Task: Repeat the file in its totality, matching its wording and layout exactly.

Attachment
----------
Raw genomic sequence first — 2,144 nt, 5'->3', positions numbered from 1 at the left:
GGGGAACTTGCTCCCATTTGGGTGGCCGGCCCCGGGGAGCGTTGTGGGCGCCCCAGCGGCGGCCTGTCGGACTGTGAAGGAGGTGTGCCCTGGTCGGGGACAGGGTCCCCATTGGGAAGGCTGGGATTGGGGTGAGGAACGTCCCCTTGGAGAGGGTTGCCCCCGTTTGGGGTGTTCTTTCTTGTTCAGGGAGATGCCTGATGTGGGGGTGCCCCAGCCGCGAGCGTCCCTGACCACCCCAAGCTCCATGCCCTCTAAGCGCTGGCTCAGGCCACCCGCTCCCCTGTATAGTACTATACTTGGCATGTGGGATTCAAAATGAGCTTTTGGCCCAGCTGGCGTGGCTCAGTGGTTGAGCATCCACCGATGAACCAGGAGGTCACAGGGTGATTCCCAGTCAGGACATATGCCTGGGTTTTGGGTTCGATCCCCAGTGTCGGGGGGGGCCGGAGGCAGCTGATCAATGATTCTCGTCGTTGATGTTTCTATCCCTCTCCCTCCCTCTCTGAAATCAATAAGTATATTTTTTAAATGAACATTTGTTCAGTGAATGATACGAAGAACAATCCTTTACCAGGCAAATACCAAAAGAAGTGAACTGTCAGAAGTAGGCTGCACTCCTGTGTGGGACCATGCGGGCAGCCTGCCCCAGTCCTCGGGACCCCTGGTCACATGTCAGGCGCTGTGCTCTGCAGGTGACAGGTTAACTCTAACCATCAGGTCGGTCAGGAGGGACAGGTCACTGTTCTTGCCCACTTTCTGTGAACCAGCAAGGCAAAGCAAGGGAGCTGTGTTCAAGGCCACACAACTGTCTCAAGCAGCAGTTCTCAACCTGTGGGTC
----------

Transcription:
Raw genomic sequence first — 2,144 nt, 5'->3', positions numbered from 1 at the left:
GGGGAACTTGCTCCCATTTGGGTGGCCGGCCCCGGGGAGCGTTGTGGGCGCCCCAGCGGCGGCCTGTCGGACTGTGAAGGAGGTGTGCCCTGGTCGGGGACAGGGTCCCCATTGGGAAGGCTGGGATTGGGGTGAGGAACGTCCCCTTGGAGAGGGTTGCCCCCGTTTGGGGTGTTCTTTCTTGTTCAGGGAGATGCCTGATGTGGGGGTGCCCCAGCCGCGAGCGTCCCTGACCACCCCAAGCTCCATGCCCTCTAAGCGCTGGCTCAGGCCACCCGCTCCCCTGTATAGTACTATACTTGGCATGTGGGATTCAAAATGAGCTTTTGGCCCAGCTGGCGTGGCTCAGTGGTTGAGCATCCACCGATGAACCAGGAGGTCACAGGGTGATTCCCAGTCAGGACATATGCCTGGGTTTTGGGTTCGATCCCCAGTGTCGGGGGGGGCCGGAGGCAGCTGATCAATGATTCTCGTCGTTGATGTTTCTATCCCTCTCCCTCCCTCTCTGAAATCAATAAGTATATTTTTTAAATGAACATTTGTTCAGTGAATGATACGAAGAACAATCCTTTACCAGGCAAATACCAAAAGAAGTGAACTGTCAGAAGTAGGCTGCACTCCTGTGTGGGACCATGCGGGCAGCCTGCCCCAGTCCTCGGGACCCCTGGTCACATGTCAGGCGCTGTGCTCTGCAGGTGACAGGTTAACTCTAACCATCAGGTCGGTCAGGAGGGACAGGTCACTGTTCTTGCCCACTTTCTGTGAACCAGCAAGGCAAAGCAAGGGAGCTGTGTTCAAGGCCACACAACTGTCTCAAGCAGCAGTTCTCAACCTGTGGGTC